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Caring
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Having Friends Boosts Kids’ Well-Being

Pals Help Power Up Physical and Mental Health

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Curious, Creative, Caring, and Confident™
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Curious
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Creative
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Studies show big gains from spending time with friends.
Having Friends Boosts Kids’ Well-Being
Playing with a pal is not just board games, backyard soccer, slime, bikes, and lemonade stands. It’s actually shoring up your child’s mental health, banking trust and security that she can draw on for years to come.

In a University of Virginia study, researchers tracked adolescents’ mental health over a ten-year period, following study participants from age 15 to age 25. In an article in the journal Child Development, the group said kids who had strong attachments to their friends when they were in their teens tended to feel better about themselves as adults. They also showed less depression and social anxiety.

In an unrelated study, conducted by researchers at Texas Tech University and published in the journal Psychological Science, findings show boys who spent more time with friends as children tended to have lower blood pressure and lower BMI as men in their early 30s. This study tracked how much time kids spent with friends during an average week, beginning at age 6 and continuing through age 16, based on their parents’ reports. Scientist Jenny Cundiff said the research suggests that “being socially integrated early in life is good for our health independent of a number of other factors such as personality, weight in childhood, and the family’s social status in childhood.”

And here’s more good news if you’re worried about the size of your child’s friendship circle—at least according to the researchers behind the UVA study:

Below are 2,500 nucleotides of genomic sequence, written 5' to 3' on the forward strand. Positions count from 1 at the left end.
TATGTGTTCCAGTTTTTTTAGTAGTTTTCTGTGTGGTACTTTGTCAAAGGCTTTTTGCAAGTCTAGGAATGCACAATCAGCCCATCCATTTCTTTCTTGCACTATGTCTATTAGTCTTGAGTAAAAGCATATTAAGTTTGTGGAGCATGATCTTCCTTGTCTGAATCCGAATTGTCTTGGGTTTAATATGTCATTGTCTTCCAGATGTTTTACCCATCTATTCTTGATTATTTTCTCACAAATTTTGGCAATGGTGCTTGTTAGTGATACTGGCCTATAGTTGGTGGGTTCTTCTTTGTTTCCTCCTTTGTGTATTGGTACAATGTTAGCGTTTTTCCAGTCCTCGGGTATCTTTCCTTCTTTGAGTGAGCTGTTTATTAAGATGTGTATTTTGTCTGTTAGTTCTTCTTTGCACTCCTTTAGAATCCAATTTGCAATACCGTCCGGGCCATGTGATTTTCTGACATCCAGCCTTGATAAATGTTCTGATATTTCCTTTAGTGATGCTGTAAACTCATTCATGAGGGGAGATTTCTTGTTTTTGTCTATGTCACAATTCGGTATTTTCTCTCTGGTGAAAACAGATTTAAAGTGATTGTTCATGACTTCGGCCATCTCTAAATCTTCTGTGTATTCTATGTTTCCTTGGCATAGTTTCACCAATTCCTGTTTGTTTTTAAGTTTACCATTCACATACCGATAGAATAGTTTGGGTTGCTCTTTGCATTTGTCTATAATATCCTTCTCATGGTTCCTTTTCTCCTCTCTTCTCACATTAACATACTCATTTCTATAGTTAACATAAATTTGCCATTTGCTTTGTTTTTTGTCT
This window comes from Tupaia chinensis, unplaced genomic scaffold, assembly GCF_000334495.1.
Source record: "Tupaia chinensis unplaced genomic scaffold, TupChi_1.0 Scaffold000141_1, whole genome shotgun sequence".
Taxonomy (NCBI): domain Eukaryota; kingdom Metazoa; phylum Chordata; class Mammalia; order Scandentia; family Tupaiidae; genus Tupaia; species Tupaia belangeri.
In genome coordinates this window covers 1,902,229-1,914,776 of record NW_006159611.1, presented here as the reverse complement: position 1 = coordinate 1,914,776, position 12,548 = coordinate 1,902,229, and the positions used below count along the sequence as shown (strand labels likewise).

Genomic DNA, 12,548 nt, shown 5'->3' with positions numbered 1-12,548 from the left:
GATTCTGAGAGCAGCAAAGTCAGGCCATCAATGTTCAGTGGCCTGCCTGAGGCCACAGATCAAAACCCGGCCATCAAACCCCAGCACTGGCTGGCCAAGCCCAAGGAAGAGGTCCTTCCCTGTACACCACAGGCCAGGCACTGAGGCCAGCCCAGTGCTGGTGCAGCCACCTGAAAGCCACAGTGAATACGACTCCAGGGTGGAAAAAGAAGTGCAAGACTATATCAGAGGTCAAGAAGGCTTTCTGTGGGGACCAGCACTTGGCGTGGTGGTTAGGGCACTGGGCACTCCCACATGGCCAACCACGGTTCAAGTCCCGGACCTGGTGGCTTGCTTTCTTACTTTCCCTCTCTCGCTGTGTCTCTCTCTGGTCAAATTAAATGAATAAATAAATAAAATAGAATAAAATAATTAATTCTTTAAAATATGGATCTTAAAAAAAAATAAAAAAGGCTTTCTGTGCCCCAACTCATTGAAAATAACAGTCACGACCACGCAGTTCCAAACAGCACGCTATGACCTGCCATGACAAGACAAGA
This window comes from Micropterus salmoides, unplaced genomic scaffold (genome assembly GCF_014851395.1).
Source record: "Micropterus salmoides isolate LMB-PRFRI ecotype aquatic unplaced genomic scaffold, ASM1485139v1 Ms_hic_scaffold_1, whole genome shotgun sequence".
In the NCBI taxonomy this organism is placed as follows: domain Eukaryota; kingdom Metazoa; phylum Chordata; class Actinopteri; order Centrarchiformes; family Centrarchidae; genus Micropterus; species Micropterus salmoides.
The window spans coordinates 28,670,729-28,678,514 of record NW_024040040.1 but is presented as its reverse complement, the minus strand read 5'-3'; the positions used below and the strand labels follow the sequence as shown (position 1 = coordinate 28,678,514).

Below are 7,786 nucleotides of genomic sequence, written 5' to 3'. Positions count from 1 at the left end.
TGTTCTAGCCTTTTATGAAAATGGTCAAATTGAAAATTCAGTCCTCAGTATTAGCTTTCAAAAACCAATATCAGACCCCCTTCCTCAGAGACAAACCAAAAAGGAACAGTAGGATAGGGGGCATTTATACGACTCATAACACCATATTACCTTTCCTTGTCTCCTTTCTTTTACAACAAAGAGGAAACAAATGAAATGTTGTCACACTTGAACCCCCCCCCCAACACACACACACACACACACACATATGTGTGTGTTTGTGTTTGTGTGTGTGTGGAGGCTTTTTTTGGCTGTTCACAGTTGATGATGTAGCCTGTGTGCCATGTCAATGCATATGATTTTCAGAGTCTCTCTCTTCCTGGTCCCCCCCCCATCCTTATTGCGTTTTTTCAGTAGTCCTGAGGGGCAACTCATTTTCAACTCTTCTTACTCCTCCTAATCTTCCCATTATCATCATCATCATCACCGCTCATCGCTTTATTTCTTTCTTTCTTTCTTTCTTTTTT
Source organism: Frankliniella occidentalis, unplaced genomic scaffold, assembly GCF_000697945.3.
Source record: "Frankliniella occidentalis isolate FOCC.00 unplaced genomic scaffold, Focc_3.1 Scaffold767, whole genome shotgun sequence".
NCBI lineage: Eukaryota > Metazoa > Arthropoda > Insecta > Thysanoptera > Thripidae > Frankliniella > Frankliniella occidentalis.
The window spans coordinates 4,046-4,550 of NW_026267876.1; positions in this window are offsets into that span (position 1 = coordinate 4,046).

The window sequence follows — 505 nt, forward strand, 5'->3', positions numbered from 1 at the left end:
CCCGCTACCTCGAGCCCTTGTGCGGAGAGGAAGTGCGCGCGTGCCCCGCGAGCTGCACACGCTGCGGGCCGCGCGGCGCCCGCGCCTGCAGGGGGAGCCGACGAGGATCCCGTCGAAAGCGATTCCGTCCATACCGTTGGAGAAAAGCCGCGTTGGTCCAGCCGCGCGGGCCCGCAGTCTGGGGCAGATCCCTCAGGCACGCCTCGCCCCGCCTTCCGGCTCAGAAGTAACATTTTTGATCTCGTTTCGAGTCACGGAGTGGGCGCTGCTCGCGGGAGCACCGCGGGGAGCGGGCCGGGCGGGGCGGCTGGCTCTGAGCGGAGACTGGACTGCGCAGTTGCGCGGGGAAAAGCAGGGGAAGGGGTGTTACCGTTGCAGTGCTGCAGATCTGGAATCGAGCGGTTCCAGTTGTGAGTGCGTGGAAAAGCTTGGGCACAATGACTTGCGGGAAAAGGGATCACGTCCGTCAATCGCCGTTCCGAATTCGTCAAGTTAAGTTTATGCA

Kids don’t need a big group of friends to see these benefits. In fact, quality matters more—a lot more—than quantity. Whether it’s with one, two, or three people, it is the “experience of having a really close, trusting, supportive relationship that goes really far,” says Rachel Narr, a Ph.D. candidate in clinical psychology at the university and the lead author of the study.

What It Means to Be a Friend, Age by Age

Friendships grow and change a lot in childhood—just as kids do. Roughly, here’s what you can expect as relationships become more complex.

  • Six- and seven-year-olds make and relate to their friends based on who’s nearby and who’s similar to them—say, a neighborhood kid who is close in age, or a classmate who likes the same playground games. It’s all about location!
  • Seven- to nine-year-olds are becoming choosier about playmates. They are likely to friend those who share common interests. And as they mature, kids are learning to see things from another person’s perspective, and to act accordingly.
  • Nine- to twelve-year-olds start to take the next step, building relationships based on trust. They are recognizing what it means to be part of a group, and that friendship means giving as well as, or more than, taking.
The BFF Bonus

Aside from the strengthened self-worth and sunnier outlook that Narr found, kids have more to gain from friendship. Through their relationships with their pals, they learn and practice the social skills they’ll need for life—how to make conversation, to negotiate and collaborate, to read and react to others’ emotions. Friends help each other figure out appropriate behavior, and they can protect each other from bullying. Hanging out with friends makes kids feel good, reducing stress they might be feeling from school or family issues.

If your child is having a hard time with friendship, step in. Help him set up playdates. During those get-togethers, offer support by suggesting some activities the kids can do, or just by being nearby in case they need some guidance on getting along. Often it helps to start small, with short get-togethers of an hour or so. Experiment with neutral locations, like the playground. And recognize that your child might need coaching on strategies like how to introduce himself to new people or cope with disagreements.

Other options: Try extracurricular activities, including sports like soccer and gymnastics, or classes for music, theater, and art, to expand your child’s social circle. And check with her teacher or her school’s guidance counselor to ask for suggestions. They have been around this block!

Which factor is most important to you when it comes to your child's classroom environment? Select one answer.

Parents Talk Back
Which factor is most important to you when it comes to your child's classroom environment? Select one answer.
She's with her friends.
8% (4 votes)
She's not with children who tease her.
23% (11 votes)
The teacher is creative.
67% (32 votes)
The teacher is demanding.
0% (0 votes)
She's grouped with the smartest kids in the grade.
2% (1 vote)
Total votes: 48